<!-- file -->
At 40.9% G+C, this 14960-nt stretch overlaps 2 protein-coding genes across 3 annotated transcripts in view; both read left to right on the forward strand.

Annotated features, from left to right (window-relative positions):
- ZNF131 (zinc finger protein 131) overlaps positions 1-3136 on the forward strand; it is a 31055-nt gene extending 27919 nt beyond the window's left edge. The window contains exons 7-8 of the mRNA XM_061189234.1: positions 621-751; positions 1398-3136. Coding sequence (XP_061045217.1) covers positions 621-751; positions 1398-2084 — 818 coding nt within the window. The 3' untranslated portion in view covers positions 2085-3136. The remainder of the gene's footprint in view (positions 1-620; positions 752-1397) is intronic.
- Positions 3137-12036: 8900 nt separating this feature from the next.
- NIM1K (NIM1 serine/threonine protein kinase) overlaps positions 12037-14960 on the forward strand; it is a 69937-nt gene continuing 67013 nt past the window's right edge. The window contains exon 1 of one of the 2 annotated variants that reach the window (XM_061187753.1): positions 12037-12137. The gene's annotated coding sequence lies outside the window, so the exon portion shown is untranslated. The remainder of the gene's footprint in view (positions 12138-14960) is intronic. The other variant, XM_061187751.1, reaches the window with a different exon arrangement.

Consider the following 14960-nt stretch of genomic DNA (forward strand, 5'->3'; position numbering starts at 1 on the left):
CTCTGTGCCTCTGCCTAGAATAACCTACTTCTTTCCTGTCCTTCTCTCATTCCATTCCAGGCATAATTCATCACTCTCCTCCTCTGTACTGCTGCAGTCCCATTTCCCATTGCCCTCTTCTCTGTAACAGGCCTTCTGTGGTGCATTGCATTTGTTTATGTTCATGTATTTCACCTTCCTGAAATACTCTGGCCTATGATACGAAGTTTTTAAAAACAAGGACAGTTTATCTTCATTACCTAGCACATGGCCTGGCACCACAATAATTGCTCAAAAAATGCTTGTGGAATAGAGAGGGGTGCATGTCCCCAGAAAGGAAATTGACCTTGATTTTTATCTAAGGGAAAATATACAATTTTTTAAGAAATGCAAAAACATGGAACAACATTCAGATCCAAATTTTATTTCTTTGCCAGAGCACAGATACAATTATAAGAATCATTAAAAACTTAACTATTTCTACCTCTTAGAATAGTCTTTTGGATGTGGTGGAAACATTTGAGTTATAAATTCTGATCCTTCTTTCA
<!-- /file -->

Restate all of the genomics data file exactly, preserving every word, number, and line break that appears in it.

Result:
At 40.9% G+C, this 14960-nt stretch overlaps 2 protein-coding genes across 3 annotated transcripts in view; both read left to right on the forward strand.

Annotated features, from left to right (window-relative positions):
- ZNF131 (zinc finger protein 131) overlaps positions 1-3136 on the forward strand; it is a 31055-nt gene extending 27919 nt beyond the window's left edge. The window contains exons 7-8 of the mRNA XM_061189234.1: positions 621-751; positions 1398-3136. Coding sequence (XP_061045217.1) covers positions 621-751; positions 1398-2084 — 818 coding nt within the window. The 3' untranslated portion in view covers positions 2085-3136. The remainder of the gene's footprint in view (positions 1-620; positions 752-1397) is intronic.
- Positions 3137-12036: 8900 nt separating this feature from the next.
- NIM1K (NIM1 serine/threonine protein kinase) overlaps positions 12037-14960 on the forward strand; it is a 69937-nt gene continuing 67013 nt past the window's right edge. The window contains exon 1 of one of the 2 annotated variants that reach the window (XM_061187753.1): positions 12037-12137. The gene's annotated coding sequence lies outside the window, so the exon portion shown is untranslated. The remainder of the gene's footprint in view (positions 12138-14960) is intronic. The other variant, XM_061187751.1, reaches the window with a different exon arrangement.

Consider the following 14960-nt stretch of genomic DNA (forward strand, 5'->3'; position numbering starts at 1 on the left):
CTCTGTGCCTCTGCCTAGAATAACCTACTTCTTTCCTGTCCTTCTCTCATTCCATTCCAGGCATAATTCATCACTCTCCTCCTCTGTACTGCTGCAGTCCCATTTCCCATTGCCCTCTTCTCTGTAACAGGCCTTCTGTGGTGCATTGCATTTGTTTATGTTCATGTATTTCACCTTCCTGAAATACTCTGGCCTATGATACGAAGTTTTTAAAAACAAGGACAGTTTATCTTCATTACCTAGCACATGGCCTGGCACCACAATAATTGCTCAAAAAATGCTTGTGGAATAGAGAGGGGTGCATGTCCCCAGAAAGGAAATTGACCTTGATTTTTATCTAAGGGAAAATATACAATTTTTTAAGAAATGCAAAAACATGGAACAACATTCAGATCCAAATTTTATTTCTTTGCCAGAGCACAGATACAATTATAAGAATCATTAAAAACTTAACTATTTCTACCTCTTAGAATAGTCTTTTGGATGTGGTGGAAACATTTGAGTTATAAATTCTGATCCTTCTTTCA